Smartphone usage of employees at an I.T. firm.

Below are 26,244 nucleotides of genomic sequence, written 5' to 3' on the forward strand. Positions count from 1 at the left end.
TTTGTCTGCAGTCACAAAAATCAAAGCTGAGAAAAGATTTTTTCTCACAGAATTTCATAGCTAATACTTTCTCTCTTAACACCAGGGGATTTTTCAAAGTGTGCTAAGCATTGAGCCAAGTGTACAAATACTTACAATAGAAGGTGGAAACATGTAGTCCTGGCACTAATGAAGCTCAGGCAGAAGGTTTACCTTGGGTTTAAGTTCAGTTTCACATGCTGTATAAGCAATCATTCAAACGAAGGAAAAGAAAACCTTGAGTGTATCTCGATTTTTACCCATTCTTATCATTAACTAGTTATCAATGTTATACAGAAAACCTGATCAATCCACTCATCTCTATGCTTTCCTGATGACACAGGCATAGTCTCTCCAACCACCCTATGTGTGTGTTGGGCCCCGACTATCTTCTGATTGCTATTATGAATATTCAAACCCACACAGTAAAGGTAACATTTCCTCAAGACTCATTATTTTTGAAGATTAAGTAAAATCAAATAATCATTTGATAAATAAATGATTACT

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Smartphone applications have the potential to revolutionise the way tasks are performed including: communication and messaging, information retrieval and analysis, file management, scheduling and planning, social networking, navigation, media, eBooks/eMagazines, online shopping and finance management. Productivity may be improved with the use of smartphones but may be hindered by task switching, unnecessary features and distraction. The purpose of this study was to explore the smartphone usage of employees with the purpose of identifying: how do employees use smartphone applications in different environments, what factors drive employee smartphone usage, and how do employees perceive smartphone usage to affect their productivity. The employees at an IT firm were sampled as this study intended to assess usage in both working and personal contexts. Secondly, it is generally expected that the adoption of a new technology will stem from technologically inclined individuals. An adapted UTAUT framework was applied and data was collected using an online questionnaire. Key findings indicate that with the exception of file management, media and scheduling/planning, the applications were mostly used when away from home and work, then at home, and then at work. The applications used most were social networking, followed by communication and messaging, and then information retrieval and analysis. Usage was low for online shopping, eBooks/eMagazines and file management. There was agreement that technological determinism, effort expectancy, social influence, performance expectancy and facilitating conditions are factors that drive smartphone usage. Overall, smartphone usage appears to have improved perceived productivity. Furthermore, the main applications that lead to improved productivity are email, instant messaging and the web. There was agreement that personal organisation, multitasking, instant feedback, the ability to work at any time and place, and the ability to complete tasks in less time, influence smartphone usage for productivity. Surprisingly, there was significant disagreement that task switching and distraction due to games or social media reduces productivity. Overall, there were significant positive correlations between smartphone usage and the factors that drive smartphone usage, as well as smartphone usage and perceived productivity.